• Tax-free discount of 8–10% off almost everything for foreigners. There is a foreigner tax-free discount on consumables. Carry your passport, buy stuff over $50 almost anywhere, go to a table and get 8% back actually. Official info here. A bit of strategy here.
  • Tokyu Hands and Loft are interesting one-stop shops for all sorts of Japanese stuff. Seek out the larger multi-story main stores, available near big-city train stations, rather than smaller satellite shops.
  • Muji(rushi) in Japan sells ridiculously convenient stuff. It’s much more expansive (at main locations) and at least 30% cheaper than in Europe/US. But reeeally not great about Xinjiang cotton production policies. And a lot of the goods are plastic. Ethics overall not great.
  • 100 yen shops actually have pretty nice and useful stuff.​ Much better quality than Japanese-styled 100 yen shops abroad. Still not great for the environment.
  • Don Quixote is a ubiquitous discount chain and a truly overwhelming experience (sort of casino-like?) with good deals.
  • Amazon.co.jp can be convenient, has an English option (works well) and easily takes international cards (or cash on delivery)… even if Amazon is evil.
  • Of course, small specialty shops are really the best. :)
  • There are some zero waste shops in Tokyo and Kyoto, though only a few seem actually serious about having everything you’d want to restock.

Plastic use in Japan is still awful: carry your own mug & Stashers?

Consider carrying your own (totally clean) travel mugs, water bottles, containers whenever possible. It will be slightly awkward, but otherwise the waste gets serious really fast, and Japan burns loads of its plastic. It was traditional to take your own container to e.g. the local tofu shop.

Or buy an excellent Zojirushi mug or container upon arrival, like from Tokyu Hands or Loft. Or discounted ones at Don Quixote or even thrift stores (overstock, not used). Zojirushi design seems like near perfection, yet somehow they improve upon it each year, and the big stores will have the latest ones. (There are also other good brands next to them at the same stores.) They also make good gifts to take home.

You can also carry your own bags, even plastic, so you don’t end up picking up even more. Vendors do get uncomfortable not wrapping things 3x over to make the package look perfect. I just try to be reassuring when refusing at least layers 2 and 3. Then I tuck the item into my bag, so that I don’t embarrass the store by walking around with an unwrapped item on display.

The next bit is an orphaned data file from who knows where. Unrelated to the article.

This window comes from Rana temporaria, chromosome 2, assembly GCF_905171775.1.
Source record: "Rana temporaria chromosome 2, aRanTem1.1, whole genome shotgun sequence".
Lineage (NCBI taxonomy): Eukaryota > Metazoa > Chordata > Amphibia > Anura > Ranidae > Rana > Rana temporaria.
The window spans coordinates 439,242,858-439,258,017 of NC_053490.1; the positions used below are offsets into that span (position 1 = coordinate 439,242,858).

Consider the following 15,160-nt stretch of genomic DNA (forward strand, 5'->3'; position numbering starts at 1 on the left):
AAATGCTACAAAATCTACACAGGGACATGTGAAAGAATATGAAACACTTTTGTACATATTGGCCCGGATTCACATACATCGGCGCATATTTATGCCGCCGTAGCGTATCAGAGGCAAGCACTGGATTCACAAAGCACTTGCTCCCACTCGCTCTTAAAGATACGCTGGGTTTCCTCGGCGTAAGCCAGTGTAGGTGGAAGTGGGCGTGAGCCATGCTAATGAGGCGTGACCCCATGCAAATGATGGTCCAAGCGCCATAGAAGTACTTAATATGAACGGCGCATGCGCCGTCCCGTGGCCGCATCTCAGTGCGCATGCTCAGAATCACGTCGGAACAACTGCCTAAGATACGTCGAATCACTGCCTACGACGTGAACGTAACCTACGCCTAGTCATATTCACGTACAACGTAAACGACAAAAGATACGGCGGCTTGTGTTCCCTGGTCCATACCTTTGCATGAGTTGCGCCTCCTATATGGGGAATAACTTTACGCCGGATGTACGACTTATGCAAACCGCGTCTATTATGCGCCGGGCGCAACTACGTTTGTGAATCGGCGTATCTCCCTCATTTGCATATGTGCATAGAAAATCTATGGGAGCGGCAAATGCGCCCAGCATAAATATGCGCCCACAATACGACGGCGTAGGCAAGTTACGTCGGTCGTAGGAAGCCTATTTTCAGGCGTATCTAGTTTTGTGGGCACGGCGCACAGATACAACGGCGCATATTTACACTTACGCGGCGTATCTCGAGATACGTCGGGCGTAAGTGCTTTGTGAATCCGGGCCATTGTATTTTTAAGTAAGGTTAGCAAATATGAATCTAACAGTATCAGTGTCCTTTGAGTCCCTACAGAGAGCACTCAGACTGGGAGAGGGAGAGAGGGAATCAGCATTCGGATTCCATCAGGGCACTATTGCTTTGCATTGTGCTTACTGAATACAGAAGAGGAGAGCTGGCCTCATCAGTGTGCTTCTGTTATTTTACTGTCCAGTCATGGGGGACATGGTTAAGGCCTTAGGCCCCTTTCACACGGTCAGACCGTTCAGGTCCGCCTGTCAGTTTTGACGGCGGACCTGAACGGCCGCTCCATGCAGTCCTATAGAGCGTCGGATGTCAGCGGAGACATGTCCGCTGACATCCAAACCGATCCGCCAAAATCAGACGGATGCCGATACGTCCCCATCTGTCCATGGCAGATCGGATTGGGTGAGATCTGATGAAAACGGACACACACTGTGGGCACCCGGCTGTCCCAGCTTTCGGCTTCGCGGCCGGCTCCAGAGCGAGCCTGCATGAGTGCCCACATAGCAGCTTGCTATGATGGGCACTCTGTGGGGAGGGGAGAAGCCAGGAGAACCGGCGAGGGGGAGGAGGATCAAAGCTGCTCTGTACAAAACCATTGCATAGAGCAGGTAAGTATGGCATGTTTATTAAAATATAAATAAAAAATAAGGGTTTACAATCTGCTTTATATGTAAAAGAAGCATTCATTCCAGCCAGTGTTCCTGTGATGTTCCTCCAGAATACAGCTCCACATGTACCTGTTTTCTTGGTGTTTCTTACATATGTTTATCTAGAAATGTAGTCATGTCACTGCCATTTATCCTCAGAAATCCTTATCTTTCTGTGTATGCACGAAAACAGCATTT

I would be curious to hear if any Japan visitors (or residents) have managed to spend time there without producing a guilt-inducing ton of one-time use plastic and styrofoam waste. Despite Japan ostensibly being the land of travel mugs, home bentos, trash sorting peer pressure collective behaviour.

Google Translate & a few key vocab

For anything written in Japanese that you can’t read, use the Google Translate/Lens app to take a photo of the text. Voilà. There’s also instant translation just when you hold the camera up, but the photo method is more accurate for all the words. Though none of it produces logical sentences and conveys full meaning. For more nuanced and colourful definitions of words, I love the old school eow.alc.co.jp dictionary.

sumimasen, or suimasen = excuse me, pardon me, sorry, desculpe, con permiso. A minor sorry, all purpose. And/or an acknowledgement someone’s gone (nominally) out of their way for you. Or interchange sumimasen and arigatou gozaimasu if someone’s done something for you.

That should be enough, unless you do something awful, in which case an effusive “gomennasai” or “shitsurei shimashita” is better, in cases when saying sumimasen could trivialise the offence. But, generally, if you go around saying sumimasen all the time, try to go with the flow and stay out of the way, everyone should think you’re a polite foreigner.

Fun fact: Emoji are still quite Japanese. The ones you don’t recognise could be a mini cultural introduction to Japan. Some are especially useful, like the symbols for post office and hospital.

Police ​& belongings​

If you need directions or any help at all, you can always stop by police stations. The tiny police “boxes” are on random corners everywhere.

Tokyo seems to be one of the safest big cities in the world, you should still be decently careful with your things. I got a cellphone stolen on the airport train one time, but granted it was out on the tray table.

Generally, lost and founds are very effective and well used​. I retrieved something from an airplane very easily one time. Another time, I left something on the subway in Tokyo, on the top rack above the seats. I called the train company and picked the package up at the terminal station. Though they really grilled me on the contents before handing the bag over.

Owl cafes are terrible!

Those fun-sounding owl cafes are actually really, really sad. It’s a horrible situation: owls tied up, for the whole day, on sale, and you pay to look at them take photos. You pay an extra fee to hold one on your arm or have it fly a few meters, still attached to ropes. They are remarkable creatures to see up close, but the circumstances were awful. There is an owl sanctuary in Kenya I have been meaning to donate to as penance. When in Japan, perhaps try a cat cafe instead.